- Nyström, M.; Jouffray, J.-B.; Norström, A.V.; Crona, B.; Jørgensen, P.S.; Carpenter, S.R.; Bodin, Ö.; Galaz, V.; Folke, C. Anatomy and resilience of the global production ecosystem. 2019, 575, 98–108.
- Hartmann, D.; Guevara, M.R.; Jara-Figueroa, C.; Aristarán, M.; Hidalgo, C.A. Linking Economic Complexity, Institutions, and Income Inequality. World Dev. 2017, 93, 75–93.
- A European Green Deal. European Commission—European Commission. Available online: https://ec.europa.eu/info/strategy/priorities-2019-2024/european-green-deal_en (accessed on 5 March 2020).
- Hidalgo, C.A.; Hausmann, R. The building blocks of economic complexity. Natl. Acad. Sci. 2009, 106, 10570–10575.
- Hausmann, R.; Hidalgo, C.A.; Bustos, S.; Coscia, M.; Simoes, A.; Yildirim, M. The Atlas of Economic Complexity. MIT Pres: Cambridge, MA, USA, 2014.
- Dai, H.; Xie, X.; Xie, Y.; Liu, J.; Masui, T. Green growth: The economic impacts of large-scale renewable energy development in China. Energy 2016, 162, 435–449.
- Davis, S.J.; Lewis, N.S.; Shaner, M.; Aggarwal, S.; Arent, D.; Azevedo, I.L.; Benson, S.M.; Bradley, T.H.; Brouwer, J.; Chiang, Y.-M.; et al. Net-zero emissions energy systems. 2018, 360, eaas9793.
- Zhang, D.; Rong, Z.; Ji, Q. Green innovation and firm performance: Evidence from listed companies in China. Conserv. Recycl. 2019, 144, 48–55.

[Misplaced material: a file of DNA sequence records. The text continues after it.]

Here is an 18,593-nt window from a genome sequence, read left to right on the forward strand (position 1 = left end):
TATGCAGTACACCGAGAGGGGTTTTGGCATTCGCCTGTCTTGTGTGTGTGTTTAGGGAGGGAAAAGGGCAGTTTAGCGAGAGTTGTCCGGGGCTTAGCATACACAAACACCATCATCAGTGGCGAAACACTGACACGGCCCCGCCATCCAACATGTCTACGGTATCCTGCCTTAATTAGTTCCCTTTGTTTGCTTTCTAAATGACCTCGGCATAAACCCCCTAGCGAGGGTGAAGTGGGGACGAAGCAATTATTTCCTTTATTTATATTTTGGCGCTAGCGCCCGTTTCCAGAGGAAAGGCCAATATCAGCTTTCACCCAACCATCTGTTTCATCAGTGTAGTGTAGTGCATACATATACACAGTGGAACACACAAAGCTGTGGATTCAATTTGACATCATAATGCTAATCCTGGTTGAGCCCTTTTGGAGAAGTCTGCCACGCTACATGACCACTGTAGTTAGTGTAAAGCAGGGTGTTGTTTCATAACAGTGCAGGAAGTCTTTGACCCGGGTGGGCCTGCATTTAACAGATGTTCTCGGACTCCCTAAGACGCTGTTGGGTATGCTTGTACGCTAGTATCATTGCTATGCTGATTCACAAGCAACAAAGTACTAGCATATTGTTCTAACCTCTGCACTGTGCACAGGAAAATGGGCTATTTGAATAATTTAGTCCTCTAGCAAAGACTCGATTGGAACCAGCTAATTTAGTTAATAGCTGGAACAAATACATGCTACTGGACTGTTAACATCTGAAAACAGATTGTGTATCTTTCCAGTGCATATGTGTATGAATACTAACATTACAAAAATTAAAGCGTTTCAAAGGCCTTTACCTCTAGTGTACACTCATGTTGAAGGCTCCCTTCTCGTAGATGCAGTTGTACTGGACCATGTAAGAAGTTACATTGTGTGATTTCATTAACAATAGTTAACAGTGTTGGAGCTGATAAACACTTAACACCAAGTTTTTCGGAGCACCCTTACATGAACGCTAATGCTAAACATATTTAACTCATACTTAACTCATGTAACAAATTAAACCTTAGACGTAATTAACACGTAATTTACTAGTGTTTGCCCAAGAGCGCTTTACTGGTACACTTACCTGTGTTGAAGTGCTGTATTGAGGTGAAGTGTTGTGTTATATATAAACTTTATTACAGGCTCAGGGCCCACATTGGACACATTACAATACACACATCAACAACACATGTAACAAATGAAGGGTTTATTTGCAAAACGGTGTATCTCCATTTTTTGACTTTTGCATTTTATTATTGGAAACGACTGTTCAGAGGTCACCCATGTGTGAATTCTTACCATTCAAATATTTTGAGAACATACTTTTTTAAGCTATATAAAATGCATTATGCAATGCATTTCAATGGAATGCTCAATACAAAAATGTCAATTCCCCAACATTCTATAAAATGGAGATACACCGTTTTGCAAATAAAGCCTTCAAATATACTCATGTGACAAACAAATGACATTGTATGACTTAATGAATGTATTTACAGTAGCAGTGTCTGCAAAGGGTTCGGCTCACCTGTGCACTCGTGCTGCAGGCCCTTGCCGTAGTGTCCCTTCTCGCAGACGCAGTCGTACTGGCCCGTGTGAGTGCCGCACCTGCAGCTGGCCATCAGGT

- Hidalgo, C.A.; Balland, P.-A.; Boschma, R.; Delgado, M.; Feldman, M.; Frenken, K.; Glaeser, E.; He, C.; Kogler, D.F.; Morrison, A.; et al. The Principle of Relatedness. In 12th Chaotic Modeling and Simulation International Conference; Springer Science and Business Media LLC: Berlin, Germany, 2018; pp. 451–457.
- Hamwey, R.; Pacini, H.; Assunção, L. Mapping Green Product Spaces of Nations. Environ. Dev. 2013, 22, 155–168.
- Fraccascia, L.; Giannoccaro, I.; Albino, V. Green product development: What does the country product space imply? Clean. Prod. 2018, 170, 1076–1088.
- Huberty, M.; Zachmann, G. Green exports and the global product space: Prospects for EU industrial policy 2011. Available online: https://www.bruegel.org/2011/05/green-exports-and-the-global-product-space-prospects-for-eu-industrial-policy/ (accessed on 5 March 2020).
- Dordmond, G.; De Oliveira, H.C.; Silva, I.R.; Swart, J. The complexity of green job creation: An analysis of green job development in Brazil. Dev. Sustain. 2020, 1–24. Available online: https://link.springer.com/article/10.1007/s10668-020-00605-4 (accessed on 5 March 2020).
- Mealy, P.; Teytelboym, A.M. Economic Complexity and the Green Economy. 2017. Available online: https://papers.ssrn.com/sol3/papers.cfm?abstract_id=3111644 (accessed on 5 March 2020).
- Neagu, O.; Teodoru, M.C. The Relationship between Economic Complexity, Energy Consumption Structure and Greenhouse Gas Emission: Heterogeneous Panel Evidence from the EU Countries. 2019, 11, 497.
- Neagu, O. The Link between Economic Complexity and Carbon Emissions in the European Union Countries: A Model Based on the Environmental Kuznets Curve (EKC) Approach. 2019, 11, 4753.